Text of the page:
Electric Picnic, Stradbally Hall, Co. Laios, Ireland, September 2006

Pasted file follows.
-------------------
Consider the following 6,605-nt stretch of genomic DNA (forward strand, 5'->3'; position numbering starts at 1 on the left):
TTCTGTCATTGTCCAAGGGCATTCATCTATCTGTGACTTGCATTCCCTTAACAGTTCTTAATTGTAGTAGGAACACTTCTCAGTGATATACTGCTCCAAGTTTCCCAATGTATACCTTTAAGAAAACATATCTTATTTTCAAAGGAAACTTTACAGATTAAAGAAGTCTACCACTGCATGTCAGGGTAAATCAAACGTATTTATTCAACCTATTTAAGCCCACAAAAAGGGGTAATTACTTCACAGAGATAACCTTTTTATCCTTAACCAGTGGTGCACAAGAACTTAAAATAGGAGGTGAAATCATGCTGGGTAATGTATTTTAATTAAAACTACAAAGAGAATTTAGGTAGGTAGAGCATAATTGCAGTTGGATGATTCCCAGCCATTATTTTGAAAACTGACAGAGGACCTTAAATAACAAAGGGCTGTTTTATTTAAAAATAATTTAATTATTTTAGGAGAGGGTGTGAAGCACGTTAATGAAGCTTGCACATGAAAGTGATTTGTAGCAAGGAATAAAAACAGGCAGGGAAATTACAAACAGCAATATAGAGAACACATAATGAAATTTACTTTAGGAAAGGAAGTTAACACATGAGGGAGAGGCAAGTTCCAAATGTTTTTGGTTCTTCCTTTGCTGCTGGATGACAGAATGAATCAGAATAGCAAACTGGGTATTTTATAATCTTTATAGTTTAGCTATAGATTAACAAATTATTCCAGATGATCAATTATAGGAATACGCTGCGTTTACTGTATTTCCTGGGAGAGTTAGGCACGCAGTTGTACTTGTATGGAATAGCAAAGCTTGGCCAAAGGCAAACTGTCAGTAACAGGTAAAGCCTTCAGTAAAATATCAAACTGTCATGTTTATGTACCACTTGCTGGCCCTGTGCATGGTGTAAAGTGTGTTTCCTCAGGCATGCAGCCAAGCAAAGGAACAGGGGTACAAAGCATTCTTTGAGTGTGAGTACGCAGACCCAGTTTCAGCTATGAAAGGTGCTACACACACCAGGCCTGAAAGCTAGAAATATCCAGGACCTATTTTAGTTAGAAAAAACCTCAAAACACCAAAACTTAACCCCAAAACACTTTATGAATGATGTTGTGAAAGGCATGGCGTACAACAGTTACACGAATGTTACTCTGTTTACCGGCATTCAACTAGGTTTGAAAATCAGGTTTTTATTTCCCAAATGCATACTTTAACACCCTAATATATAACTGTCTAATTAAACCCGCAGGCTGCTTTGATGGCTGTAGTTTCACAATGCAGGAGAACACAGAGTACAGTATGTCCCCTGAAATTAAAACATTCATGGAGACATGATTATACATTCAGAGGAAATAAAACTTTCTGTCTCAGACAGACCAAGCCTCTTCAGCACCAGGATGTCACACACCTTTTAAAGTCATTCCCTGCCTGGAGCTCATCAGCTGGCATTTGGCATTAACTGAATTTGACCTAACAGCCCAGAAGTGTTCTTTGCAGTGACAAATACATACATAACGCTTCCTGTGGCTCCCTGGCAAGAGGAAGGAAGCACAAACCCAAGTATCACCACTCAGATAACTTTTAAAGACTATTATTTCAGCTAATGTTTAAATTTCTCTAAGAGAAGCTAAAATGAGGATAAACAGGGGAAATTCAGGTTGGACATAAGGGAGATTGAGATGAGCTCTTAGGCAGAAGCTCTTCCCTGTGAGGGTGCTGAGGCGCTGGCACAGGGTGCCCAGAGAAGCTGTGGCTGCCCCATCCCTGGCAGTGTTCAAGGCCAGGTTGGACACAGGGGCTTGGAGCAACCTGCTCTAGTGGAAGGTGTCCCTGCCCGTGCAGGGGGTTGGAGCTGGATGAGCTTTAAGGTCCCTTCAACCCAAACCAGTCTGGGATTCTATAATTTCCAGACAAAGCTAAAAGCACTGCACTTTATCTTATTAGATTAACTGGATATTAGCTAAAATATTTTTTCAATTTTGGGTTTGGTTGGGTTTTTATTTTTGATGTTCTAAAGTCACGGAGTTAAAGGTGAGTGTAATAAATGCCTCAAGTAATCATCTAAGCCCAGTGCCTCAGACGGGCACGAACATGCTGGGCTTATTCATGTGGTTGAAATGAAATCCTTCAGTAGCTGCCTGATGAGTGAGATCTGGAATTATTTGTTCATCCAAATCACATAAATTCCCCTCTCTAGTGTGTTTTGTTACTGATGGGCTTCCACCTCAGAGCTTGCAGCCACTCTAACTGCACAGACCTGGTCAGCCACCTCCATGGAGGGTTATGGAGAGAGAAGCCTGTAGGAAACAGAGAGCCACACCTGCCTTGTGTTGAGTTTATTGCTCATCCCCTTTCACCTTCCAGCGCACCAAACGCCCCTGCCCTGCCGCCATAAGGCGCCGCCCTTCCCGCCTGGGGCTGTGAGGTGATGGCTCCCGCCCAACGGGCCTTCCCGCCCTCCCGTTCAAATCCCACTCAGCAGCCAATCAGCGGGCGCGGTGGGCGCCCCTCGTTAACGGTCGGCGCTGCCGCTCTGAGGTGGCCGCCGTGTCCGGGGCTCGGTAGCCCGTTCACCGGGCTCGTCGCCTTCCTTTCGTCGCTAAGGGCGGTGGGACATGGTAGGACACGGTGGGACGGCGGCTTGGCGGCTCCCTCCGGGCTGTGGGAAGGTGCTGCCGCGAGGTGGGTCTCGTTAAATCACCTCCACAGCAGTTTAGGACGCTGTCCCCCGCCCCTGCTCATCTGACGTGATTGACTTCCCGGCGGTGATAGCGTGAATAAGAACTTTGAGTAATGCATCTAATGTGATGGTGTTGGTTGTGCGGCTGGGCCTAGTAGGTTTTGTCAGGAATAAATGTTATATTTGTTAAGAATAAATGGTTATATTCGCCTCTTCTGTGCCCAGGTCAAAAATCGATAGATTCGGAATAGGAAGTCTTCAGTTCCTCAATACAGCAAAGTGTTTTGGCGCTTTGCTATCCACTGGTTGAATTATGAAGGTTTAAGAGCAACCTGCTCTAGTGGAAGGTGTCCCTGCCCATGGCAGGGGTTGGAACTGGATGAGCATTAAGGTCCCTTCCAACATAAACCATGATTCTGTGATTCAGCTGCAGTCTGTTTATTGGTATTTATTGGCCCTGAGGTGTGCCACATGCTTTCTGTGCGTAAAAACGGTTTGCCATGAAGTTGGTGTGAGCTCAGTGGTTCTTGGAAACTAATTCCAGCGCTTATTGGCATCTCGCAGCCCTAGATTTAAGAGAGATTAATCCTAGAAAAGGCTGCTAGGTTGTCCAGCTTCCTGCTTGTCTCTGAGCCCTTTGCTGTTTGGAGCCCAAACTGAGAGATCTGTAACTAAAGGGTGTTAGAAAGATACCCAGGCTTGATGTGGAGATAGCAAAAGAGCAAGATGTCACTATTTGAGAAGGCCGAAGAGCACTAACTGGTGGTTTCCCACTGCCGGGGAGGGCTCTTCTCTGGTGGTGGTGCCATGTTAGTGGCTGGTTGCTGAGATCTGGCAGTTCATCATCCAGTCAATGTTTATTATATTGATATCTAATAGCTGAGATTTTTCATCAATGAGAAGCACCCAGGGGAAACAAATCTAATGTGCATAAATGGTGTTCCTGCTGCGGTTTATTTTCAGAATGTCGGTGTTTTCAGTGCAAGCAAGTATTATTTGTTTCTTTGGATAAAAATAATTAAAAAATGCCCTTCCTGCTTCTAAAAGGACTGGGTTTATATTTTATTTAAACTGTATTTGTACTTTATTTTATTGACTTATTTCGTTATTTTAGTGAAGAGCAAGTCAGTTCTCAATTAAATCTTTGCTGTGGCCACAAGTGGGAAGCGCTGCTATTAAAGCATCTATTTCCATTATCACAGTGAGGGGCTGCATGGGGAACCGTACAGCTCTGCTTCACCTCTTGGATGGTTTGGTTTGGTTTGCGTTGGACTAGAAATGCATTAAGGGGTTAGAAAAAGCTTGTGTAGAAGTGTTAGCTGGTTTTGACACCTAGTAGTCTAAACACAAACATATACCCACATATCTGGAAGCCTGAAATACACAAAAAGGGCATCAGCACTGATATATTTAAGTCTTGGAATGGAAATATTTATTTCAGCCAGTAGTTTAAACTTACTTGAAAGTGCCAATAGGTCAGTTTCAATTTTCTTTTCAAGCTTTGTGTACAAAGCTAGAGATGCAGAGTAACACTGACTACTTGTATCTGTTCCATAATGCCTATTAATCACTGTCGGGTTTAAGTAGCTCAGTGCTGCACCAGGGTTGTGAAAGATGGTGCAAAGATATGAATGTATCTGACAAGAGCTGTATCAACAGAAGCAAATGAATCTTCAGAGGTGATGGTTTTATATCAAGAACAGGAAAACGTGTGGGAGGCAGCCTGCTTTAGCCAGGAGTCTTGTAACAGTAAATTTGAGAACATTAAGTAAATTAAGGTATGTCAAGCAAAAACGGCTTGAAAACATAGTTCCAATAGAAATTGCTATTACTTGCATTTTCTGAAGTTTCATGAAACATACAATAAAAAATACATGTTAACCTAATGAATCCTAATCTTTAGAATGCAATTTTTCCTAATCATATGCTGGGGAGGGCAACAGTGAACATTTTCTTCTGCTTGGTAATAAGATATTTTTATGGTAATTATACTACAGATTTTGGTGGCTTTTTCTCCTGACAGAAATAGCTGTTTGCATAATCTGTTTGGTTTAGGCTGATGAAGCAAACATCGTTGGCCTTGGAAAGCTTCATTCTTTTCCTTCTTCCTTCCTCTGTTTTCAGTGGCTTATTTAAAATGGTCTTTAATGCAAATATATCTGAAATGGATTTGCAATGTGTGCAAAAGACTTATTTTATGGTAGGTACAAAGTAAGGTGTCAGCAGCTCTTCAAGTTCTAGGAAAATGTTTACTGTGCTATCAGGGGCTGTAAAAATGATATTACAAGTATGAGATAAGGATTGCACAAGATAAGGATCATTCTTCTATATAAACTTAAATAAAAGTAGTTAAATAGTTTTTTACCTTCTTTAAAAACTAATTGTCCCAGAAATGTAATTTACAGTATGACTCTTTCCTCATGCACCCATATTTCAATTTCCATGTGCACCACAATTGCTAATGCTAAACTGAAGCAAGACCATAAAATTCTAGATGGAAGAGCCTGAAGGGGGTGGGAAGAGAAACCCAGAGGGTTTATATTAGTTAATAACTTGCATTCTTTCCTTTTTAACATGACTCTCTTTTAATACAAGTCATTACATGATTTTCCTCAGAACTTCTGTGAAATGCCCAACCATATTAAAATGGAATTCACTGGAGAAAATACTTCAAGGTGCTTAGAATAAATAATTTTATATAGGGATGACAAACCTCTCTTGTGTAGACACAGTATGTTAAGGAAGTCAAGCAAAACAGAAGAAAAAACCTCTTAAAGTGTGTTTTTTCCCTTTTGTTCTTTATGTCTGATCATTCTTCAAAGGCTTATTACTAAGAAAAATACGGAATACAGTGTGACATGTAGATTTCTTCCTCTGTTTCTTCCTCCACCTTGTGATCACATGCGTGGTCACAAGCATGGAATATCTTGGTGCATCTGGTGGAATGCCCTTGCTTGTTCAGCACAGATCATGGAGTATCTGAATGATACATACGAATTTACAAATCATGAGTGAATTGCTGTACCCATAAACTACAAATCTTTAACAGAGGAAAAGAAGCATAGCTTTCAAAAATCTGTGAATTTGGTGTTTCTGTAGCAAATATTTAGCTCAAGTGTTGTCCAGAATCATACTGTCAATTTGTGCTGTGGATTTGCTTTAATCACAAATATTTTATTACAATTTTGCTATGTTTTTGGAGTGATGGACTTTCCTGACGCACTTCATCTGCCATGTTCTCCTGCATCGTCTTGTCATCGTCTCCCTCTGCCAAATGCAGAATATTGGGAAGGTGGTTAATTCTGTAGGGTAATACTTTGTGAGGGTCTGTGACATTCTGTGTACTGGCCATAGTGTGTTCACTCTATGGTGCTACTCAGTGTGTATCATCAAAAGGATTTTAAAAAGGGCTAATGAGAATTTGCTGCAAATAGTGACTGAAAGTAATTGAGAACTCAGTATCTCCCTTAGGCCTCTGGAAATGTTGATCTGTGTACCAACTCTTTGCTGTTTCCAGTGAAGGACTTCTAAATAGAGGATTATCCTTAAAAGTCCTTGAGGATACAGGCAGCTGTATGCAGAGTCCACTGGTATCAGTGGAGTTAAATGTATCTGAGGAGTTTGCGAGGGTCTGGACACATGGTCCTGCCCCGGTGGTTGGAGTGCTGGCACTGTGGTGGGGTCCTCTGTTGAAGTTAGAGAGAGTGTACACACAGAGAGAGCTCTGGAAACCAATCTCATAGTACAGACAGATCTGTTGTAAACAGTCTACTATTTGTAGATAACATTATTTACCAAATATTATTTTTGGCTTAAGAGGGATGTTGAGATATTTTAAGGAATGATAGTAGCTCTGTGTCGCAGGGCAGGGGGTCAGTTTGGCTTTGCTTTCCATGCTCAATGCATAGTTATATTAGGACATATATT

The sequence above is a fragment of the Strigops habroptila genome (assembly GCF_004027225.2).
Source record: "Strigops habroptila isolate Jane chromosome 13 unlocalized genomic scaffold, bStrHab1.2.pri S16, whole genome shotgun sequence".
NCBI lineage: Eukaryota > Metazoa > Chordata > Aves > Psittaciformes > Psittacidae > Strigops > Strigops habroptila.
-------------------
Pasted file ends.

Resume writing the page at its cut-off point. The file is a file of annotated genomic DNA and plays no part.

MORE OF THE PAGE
Back again to Ireland for the awesome Electric Picnic, and this time, rather than just whizz in and out, we spent the previous two weeks driving around the bottom half of the country - from Dublin, south, across to Cork, Kerry, up to Galway and back across. Awesome, awesome trip. What a cool country. The headliners at this year were Groove Armada, New Order, Basement Jaxx, Yeah Yeah Yeahs, Massive Attack and Bloc Party. New Order were awesome again, no Hooky this time round, but still all those glorious tunes. Yeah Yeah Yeahs were brilliant - Karen O just putting on a hell of a show, and the sound was great considering they are really a two piece instrumentally speaking. Basement Jaxx were very entertaining - their singer working the crowd up nicely. They were way better live than I expected. Other acts of note we took in were Pet Shop Boys which Fi loved. I was less impressed, not a fan… but she disappeared up front to dance with all the shirts off boys. Aprt from that you really just wander about and taste a pretty cool lineup: Rufus Wainright, PJ Harvey, Elbow, Yo La Tengo, Broken Social Scene, The Rapture, Coldcut, Laurent Garnier, Super Furrys. One thing that stupidly struck me was when we went to see Mogwai play in the big second stage, an enormous Big Top. Now, Mogwai are brilliant, but back in little old NZ, you not talkin’ platinum sales figures, so I still had this naive mindset that that someone like them would be on a side stage with a small crowd. After all, people are here to pet Shop BOys aren’t they? Wrong, doofus. The top was packed to the gunnels… 3,000-4,000 (?) with screaming post-rock fans all chanting, and even singing along to the occasional track that actually has lyrics. The other stunning surprise in that same tent was Gary Numan. Again it was packed, but what could have been a bit of an 80s novelty act was amazing. His songs were just big, and filled out with a massive beat that mad them sound like NIN - it came across as totally contemporary, yet we were bopping to tracks from primary school. So I might have to go for Gary Numan’s ‘Cars’ just because it was such a surprise.